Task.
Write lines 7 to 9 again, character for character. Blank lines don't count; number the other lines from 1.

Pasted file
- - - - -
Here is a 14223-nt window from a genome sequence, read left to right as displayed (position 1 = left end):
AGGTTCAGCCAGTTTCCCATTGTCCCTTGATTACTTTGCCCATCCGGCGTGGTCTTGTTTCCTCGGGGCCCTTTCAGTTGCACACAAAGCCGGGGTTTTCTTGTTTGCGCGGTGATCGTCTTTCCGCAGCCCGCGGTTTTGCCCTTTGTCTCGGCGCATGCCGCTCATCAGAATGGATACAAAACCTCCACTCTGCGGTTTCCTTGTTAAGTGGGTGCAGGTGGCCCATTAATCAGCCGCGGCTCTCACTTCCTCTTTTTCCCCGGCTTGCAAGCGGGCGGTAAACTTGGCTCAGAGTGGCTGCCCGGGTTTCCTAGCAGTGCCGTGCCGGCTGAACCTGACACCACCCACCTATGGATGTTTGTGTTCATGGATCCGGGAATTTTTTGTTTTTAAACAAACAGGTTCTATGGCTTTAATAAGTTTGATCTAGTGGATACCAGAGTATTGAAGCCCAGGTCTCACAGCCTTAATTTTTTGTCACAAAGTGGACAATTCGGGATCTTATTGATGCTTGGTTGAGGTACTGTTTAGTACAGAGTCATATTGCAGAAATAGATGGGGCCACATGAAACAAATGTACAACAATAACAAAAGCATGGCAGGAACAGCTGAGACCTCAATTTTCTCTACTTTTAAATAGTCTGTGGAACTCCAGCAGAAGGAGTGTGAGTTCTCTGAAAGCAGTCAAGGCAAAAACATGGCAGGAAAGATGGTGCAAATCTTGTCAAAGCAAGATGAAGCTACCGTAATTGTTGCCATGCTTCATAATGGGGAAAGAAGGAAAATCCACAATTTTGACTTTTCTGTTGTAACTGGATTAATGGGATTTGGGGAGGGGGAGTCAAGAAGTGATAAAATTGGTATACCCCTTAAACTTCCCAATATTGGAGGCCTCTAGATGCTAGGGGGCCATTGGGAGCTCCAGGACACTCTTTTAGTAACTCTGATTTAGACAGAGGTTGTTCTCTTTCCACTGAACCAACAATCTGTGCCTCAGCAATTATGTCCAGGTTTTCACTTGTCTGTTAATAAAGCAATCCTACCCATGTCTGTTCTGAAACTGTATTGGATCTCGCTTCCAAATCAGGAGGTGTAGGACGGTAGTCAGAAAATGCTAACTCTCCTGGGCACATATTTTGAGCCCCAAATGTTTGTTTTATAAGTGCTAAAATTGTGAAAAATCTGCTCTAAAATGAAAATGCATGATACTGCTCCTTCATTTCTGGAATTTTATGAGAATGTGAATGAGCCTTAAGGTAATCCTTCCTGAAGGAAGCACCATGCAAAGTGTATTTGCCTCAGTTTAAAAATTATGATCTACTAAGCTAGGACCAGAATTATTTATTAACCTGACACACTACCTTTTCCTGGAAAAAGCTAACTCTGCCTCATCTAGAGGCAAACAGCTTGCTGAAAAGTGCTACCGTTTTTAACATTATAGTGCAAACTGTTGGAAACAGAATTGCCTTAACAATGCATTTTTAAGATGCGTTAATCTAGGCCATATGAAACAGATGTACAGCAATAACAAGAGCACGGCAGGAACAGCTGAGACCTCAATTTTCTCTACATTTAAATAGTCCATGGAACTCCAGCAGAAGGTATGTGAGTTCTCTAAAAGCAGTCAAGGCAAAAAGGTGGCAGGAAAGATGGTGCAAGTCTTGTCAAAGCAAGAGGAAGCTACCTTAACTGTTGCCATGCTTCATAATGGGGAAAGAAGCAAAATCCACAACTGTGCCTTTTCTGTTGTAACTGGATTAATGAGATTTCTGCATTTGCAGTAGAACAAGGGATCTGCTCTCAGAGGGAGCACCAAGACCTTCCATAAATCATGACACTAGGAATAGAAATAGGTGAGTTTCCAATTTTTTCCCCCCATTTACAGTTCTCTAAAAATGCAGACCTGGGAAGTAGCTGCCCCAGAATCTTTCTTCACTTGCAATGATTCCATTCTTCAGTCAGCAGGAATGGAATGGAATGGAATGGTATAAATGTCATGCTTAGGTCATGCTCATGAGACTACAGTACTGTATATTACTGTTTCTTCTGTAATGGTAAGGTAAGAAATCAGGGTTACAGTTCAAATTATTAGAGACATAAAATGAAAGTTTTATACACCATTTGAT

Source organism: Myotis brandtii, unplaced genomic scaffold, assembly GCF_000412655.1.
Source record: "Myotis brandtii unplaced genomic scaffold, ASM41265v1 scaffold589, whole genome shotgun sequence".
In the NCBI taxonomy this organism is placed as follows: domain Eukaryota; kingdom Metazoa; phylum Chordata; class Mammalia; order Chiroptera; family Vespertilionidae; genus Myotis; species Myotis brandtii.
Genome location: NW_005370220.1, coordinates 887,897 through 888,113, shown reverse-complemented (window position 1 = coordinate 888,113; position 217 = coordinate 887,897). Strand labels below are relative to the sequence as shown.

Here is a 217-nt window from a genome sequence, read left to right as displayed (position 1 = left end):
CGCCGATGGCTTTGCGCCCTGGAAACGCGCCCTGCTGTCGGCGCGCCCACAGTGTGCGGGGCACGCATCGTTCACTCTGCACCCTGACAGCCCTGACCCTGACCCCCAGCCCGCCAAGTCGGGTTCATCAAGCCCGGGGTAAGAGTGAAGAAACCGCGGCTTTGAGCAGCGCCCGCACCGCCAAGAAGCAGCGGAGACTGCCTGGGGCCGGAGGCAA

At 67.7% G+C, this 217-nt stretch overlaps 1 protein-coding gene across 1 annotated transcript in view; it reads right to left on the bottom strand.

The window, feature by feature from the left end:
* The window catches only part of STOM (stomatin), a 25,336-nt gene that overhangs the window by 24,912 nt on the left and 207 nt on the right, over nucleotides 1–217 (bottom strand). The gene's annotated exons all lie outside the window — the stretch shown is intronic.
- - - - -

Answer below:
Here is a 217-nt window from a genome sequence, read left to right as displayed (position 1 = left end):
CGCCGATGGCTTTGCGCCCTGGAAACGCGCCCTGCTGTCGGCGCGCCCACAGTGTGCGGGGCACGCATCGTTCACTCTGCACCCTGACAGCCCTGACCCTGACCCCCAGCCCGCCAAGTCGGGTTCATCAAGCCCGGGGTAAGAGTGAAGAAACCGCGGCTTTGAGCAGCGCCCGCACCGCCAAGAAGCAGCGGAGACTGCCTGGGGCCGGAGGCAA

At 67.7% G+C, this 217-nt stretch overlaps 1 protein-coding gene across 1 annotated transcript in view; it reads right to left on the bottom strand.